Riot became heavy metal legends in their own lifetimes when they produced a string of albums in the late 70s and early 80s – a time when it wasn’t unusual for bands to produce an album of shockingly good quality every year or two. Rock City, Narita and Fire Down Under – all released between 1977 and 1981 – stamped the band’s mark on the world (try listening to Swords & Tequila and not thinking Iron Maiden). But, whatever the critics say, the band is just as fondly known these days for Thundersteel with its sheer over-the-top power metal speed-fest title track and memorable B-side which takes an entirely different tack. I’d even argue that, certainly within some sections of the metal fraternity, every Riot album since then has been graded against that pinnacle of speed metal that should really be mentioned in the same breath as any German release that helped formed the benchmark for the power metal scene ever since. While nowhere near as influential as Helloween and their ilk would prove to be, there’s no doubt that Thundersteel (if not, sadly, its overlooked follow up – but my personal favourite, 1990s The Privilege of Power) is now regarded as a classic alongside the early releases.
The history of Riot’s line-up is probably also worth a mention at this point too. The name Riot V is a nod to the fact that the band has gone through several incarnations. Guitarist Don Van Stavern is the only member still in the line-up from the Thundersteel days despite the appearance of Tony Moore on the sensational and aptly named Immortal Soul – which turned out to be the swansong for founding member Mark Reale who sadly passed away shortly afterwards at the age of just 56. Van Stavern apparently vowed to continue the band after a conversation with Reale’s father and this is the second outing after 2014’s Unleash the Fire with new singer and Tony-Moore-a-like Todd Michael Hall. So this can probably be regarded as a tricky second album for the new line-up. But I think it’s safe to say that the Riot flame is being well and truly looked after on the strength of this. Not only does the album actually manage to connect Riot through the years very well, despite the mix of new and old-ish faces, it also sees every member of their band playing their part to the full with regular high velocity bursts from the rhythm section, blistering leads and Todd Michael Hall (who also sings with Jack Starr’s Burning Starr) doing his very best to make us not feel too much like we’re missing Tony Moore. Twelve tracks could have felt a little overlong (and anyone whose not into the vocal pitch or Riot’s cut glass brand of US power metal may still think it is) but the band manages to maintain quality throughout baring one or two chorus lines which didn’t quite hit the mark – for me at least.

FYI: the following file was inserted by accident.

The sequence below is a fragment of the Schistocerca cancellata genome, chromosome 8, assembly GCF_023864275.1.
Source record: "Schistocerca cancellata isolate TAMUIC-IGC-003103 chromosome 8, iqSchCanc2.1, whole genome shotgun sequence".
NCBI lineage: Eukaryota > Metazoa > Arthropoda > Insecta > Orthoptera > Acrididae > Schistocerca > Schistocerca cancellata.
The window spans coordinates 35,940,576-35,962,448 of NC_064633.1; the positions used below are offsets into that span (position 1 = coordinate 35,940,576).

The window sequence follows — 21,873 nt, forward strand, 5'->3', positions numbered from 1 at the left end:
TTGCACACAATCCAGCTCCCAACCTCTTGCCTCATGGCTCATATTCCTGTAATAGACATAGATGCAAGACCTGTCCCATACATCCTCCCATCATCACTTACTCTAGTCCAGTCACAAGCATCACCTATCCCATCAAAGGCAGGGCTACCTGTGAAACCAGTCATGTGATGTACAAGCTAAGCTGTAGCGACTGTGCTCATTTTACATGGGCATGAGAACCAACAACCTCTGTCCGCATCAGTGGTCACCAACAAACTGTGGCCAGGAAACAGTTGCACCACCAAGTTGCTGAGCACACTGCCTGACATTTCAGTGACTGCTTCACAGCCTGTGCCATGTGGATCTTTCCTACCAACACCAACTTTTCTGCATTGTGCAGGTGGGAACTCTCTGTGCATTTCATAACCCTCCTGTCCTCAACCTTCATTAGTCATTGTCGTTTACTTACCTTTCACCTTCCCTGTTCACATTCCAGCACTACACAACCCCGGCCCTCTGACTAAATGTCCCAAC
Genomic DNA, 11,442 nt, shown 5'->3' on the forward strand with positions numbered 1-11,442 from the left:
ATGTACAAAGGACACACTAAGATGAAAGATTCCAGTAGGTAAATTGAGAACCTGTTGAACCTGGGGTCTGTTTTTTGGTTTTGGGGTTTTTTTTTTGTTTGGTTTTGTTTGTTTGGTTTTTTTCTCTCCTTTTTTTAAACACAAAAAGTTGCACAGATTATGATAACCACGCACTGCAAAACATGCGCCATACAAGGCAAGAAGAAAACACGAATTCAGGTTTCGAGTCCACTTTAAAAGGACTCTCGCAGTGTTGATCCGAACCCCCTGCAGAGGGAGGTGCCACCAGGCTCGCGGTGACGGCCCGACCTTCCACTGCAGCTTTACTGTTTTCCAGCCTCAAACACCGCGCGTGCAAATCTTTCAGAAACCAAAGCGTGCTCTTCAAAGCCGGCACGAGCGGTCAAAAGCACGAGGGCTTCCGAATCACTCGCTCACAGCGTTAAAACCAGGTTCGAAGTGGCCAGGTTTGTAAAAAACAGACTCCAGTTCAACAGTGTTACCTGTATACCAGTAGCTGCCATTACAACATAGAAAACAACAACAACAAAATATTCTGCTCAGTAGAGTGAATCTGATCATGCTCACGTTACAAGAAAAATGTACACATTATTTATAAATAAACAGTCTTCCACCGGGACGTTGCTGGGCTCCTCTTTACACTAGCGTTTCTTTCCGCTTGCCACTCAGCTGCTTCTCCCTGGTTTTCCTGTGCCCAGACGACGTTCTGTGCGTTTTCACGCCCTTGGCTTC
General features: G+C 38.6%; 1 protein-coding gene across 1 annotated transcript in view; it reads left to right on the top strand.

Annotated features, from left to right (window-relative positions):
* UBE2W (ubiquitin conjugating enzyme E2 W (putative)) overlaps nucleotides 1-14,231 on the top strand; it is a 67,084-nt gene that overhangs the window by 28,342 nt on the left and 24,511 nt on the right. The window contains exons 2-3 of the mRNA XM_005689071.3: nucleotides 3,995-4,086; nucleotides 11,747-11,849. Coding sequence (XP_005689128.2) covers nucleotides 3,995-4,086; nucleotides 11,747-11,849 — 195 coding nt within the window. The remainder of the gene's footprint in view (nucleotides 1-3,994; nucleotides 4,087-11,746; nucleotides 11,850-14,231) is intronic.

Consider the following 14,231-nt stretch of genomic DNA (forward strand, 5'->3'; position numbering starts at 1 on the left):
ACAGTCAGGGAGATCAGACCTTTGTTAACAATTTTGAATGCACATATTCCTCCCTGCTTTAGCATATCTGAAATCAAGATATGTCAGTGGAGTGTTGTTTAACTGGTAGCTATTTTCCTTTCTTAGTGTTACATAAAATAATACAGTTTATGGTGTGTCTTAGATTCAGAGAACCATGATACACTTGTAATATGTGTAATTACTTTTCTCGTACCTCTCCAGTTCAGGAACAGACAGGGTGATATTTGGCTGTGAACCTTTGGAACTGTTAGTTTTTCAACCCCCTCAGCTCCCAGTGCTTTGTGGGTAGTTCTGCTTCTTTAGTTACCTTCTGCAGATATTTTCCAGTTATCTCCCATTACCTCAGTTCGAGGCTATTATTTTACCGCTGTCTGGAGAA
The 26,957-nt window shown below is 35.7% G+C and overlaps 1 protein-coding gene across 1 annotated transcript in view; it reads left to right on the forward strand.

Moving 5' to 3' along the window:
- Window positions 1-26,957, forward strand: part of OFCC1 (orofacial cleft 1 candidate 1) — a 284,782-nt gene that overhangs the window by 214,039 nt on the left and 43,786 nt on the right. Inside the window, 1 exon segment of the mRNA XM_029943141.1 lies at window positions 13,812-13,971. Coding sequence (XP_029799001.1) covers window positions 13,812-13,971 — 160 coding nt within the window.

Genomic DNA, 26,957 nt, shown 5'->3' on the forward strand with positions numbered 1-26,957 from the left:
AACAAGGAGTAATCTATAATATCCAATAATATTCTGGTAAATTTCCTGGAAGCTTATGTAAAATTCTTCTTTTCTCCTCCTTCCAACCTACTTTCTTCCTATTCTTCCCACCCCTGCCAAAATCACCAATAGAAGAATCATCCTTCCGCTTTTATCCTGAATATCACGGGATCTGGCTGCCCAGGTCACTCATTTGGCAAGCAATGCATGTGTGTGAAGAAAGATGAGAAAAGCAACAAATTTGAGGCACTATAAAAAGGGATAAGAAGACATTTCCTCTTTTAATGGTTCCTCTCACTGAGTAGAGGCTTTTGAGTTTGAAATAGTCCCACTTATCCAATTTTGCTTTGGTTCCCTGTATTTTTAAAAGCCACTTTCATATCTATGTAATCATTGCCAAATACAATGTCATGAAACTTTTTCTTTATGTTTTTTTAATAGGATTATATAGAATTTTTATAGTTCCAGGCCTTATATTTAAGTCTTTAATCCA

What’s impressive is that the band once again stays firmly on the side of vintage quality with a style that could so easily end up sounding lightweight and cheesy in the wrong hands. Armor of Light takes us right back to the 80s – right down to the Iron Maiden-esque title track which feels like a cheeky call back to The Trooper, Helloween (on Ready to Shine) a bit of Dio (Caught in the Witches Eye), and even a heavier finale reminiscent of Spreading the Disease-era Anthrax. But at its heart this is Riot through and through and, while there is no sky-shattering equivalent of Thundersteel, there are treats aplenty for the average Riot fan with the likes of rousing Messiah (which comes close), Angels Thunder – Devil’s Reign (another piece of classic Riot that could have been cut from The Privilege of Power) and Heart of a Lion.
The only complaint I have about modern day Riot is that it sounds a little clinical, produced to perfection and now risks sticking a little too closely to the formula – because that’s clearly what Van Stavern and the band is there to do. So don’t expect too many surprises and by the end of Armor of Light the tracks do blur into one a little. There are also perhaps too few goosebump moments for a jaded power metal fan like me whose always looking for his next hit and has been numbed by listening to far too much of this stuff in the past. Picking out a favourite track is also difficult despite this album clearly being a solid one, which also suggests that, while decent and enjoyable enough, this hasn’t quite blown any of my tiny power-metal overloaded brain cells. But this is still, nevertheless, a worthy addition to the Riot catalogue. Mark Reale’s dad should be proud and so should Van Stavern. But I think there is perhaps more to be done with the Riot formula, as we saw on Thundersteel and Privilege, than is in evidence here.
(7.5/10 Reverend Darkstanley)